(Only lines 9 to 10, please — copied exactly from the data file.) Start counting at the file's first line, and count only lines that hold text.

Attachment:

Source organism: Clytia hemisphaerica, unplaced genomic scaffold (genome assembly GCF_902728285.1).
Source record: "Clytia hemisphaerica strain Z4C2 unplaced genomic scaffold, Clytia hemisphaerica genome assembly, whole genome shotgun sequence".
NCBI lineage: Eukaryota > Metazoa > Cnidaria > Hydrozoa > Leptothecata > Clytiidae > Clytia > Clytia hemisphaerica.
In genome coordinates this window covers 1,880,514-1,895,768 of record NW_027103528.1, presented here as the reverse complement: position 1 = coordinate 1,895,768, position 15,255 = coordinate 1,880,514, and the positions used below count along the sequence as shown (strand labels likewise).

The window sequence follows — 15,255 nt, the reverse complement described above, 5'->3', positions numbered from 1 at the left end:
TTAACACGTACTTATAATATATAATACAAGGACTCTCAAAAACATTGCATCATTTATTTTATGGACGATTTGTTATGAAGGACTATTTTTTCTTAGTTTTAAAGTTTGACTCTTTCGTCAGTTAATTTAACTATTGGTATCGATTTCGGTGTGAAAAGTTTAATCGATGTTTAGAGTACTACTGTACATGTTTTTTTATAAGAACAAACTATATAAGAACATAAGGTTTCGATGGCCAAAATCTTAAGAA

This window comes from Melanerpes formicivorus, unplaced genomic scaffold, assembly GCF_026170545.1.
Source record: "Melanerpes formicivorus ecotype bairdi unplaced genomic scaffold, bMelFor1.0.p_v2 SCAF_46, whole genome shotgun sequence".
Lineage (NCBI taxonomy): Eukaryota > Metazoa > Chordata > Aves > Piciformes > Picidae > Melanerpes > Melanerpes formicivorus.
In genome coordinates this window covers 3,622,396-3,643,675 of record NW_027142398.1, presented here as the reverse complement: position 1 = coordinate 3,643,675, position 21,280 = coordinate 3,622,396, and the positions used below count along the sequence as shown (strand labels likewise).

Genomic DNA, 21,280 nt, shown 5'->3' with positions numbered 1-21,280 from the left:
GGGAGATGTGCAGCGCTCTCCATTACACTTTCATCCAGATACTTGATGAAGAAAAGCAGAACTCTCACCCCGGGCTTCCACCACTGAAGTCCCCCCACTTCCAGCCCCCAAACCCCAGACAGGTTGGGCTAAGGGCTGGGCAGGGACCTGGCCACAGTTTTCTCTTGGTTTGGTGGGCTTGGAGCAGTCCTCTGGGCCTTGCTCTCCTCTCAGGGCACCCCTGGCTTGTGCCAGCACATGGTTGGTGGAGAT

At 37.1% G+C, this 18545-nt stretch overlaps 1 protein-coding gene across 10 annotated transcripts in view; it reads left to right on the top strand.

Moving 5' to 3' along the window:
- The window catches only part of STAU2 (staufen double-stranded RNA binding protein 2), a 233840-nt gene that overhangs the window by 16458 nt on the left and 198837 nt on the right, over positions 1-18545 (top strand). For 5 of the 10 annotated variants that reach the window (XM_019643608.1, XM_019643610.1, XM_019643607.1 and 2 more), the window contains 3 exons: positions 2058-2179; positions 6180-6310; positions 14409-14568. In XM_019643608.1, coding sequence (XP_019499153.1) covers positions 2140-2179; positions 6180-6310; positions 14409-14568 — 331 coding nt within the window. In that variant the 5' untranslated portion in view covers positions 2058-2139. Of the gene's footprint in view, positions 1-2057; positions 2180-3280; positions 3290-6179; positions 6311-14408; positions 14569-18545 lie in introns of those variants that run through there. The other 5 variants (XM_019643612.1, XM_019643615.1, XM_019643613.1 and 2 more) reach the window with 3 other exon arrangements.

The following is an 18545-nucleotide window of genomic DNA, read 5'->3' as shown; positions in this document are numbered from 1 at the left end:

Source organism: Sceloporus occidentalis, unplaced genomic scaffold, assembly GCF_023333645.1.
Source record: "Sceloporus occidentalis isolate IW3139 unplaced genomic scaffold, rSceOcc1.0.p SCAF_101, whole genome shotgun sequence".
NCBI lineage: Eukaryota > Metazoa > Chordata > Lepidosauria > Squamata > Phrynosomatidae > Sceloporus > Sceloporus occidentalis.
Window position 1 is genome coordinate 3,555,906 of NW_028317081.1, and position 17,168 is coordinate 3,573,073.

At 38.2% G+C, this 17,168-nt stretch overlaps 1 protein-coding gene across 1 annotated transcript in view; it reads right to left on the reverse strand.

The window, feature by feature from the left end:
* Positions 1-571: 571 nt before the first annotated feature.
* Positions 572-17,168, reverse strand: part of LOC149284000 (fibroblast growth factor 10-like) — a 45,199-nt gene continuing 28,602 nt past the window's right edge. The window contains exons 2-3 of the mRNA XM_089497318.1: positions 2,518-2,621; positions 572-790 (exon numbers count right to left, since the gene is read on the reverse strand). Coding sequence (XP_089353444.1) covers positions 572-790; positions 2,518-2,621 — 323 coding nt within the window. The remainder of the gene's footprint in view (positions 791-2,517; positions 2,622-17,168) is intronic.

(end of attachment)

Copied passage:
Lineage (NCBI taxonomy): Eukaryota > Metazoa > Chordata > Aves > Piciformes > Picidae > Melanerpes > Melanerpes formicivorus.
In genome coordinates this window covers 3,622,396-3,643,675 of record NW_027142398.1, presented here as the reverse complement: position 1 = coordinate 3,643,675, position 21,280 = coordinate 3,622,396, and the positions used below count along the sequence as shown (strand labels likewise).